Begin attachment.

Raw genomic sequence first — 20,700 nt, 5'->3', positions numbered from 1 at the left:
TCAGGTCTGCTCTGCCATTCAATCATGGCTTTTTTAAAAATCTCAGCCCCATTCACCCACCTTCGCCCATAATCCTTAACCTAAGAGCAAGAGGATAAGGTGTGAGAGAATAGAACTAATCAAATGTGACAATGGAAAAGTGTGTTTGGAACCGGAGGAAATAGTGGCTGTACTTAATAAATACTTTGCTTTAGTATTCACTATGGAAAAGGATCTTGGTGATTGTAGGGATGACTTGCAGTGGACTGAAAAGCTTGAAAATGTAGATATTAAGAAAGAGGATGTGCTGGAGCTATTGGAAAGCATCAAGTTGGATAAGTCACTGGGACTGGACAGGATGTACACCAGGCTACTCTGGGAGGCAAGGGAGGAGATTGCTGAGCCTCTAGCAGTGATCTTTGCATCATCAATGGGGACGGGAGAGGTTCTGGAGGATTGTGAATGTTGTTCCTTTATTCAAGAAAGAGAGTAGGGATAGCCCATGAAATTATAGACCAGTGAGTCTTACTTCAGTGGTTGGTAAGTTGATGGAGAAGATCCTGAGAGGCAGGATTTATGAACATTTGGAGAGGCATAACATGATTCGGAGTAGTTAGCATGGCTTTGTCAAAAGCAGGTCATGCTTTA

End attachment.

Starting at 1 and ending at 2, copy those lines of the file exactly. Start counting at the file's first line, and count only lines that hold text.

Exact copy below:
Raw genomic sequence first — 20,700 nt, 5'->3', positions numbered from 1 at the left:
TCAGGTCTGCTCTGCCATTCAATCATGGCTTTTTTAAAAATCTCAGCCCCATTCACCCACCTTCGCCCATAATCCTTAACCTAAGAGCAAGAGGATAAGGTGTGAGAGAATAGAACTAATCAAATGTGACAATGGAAAAGTGTGTTTGGAACCGGAGGAAATAGTGGCTGTACTTAATAAATACTTTGCTTTAGTATTCACTATGGAAAAGGATCTTGGTGATTGTAGGGATGACTTGCAGTGGACTGAAAAGCTTGAAAATGTAGATATTAAGAAAGAGGATGTGCTGGAGCTATTGGAAAGCATCAAGTTGGATAAGTCACTGGGACTGGACAGGATGTACACCAGGCTACTCTGGGAGGCAAGGGAGGAGATTGCTGAGCCTCTAGCAGTGATCTTTGCATCATCAATGGGGACGGGAGAGGTTCTGGAGGATTGTGAATGTTGTTCCTTTATTCAAGAAAGAGAGTAGGGATAGCCCATGAAATTATAGACCAGTGAGTCTTACTTCAGTGGTTGGTAAGTTGATGGAGAAGATCCTGAGAGGCAGGATTTATGAACATTTGGAGAGGCATAACATGATTCGGAGTAGTTAGCATGGCTTTGTCAAAAGCAGGTCATGCTTTA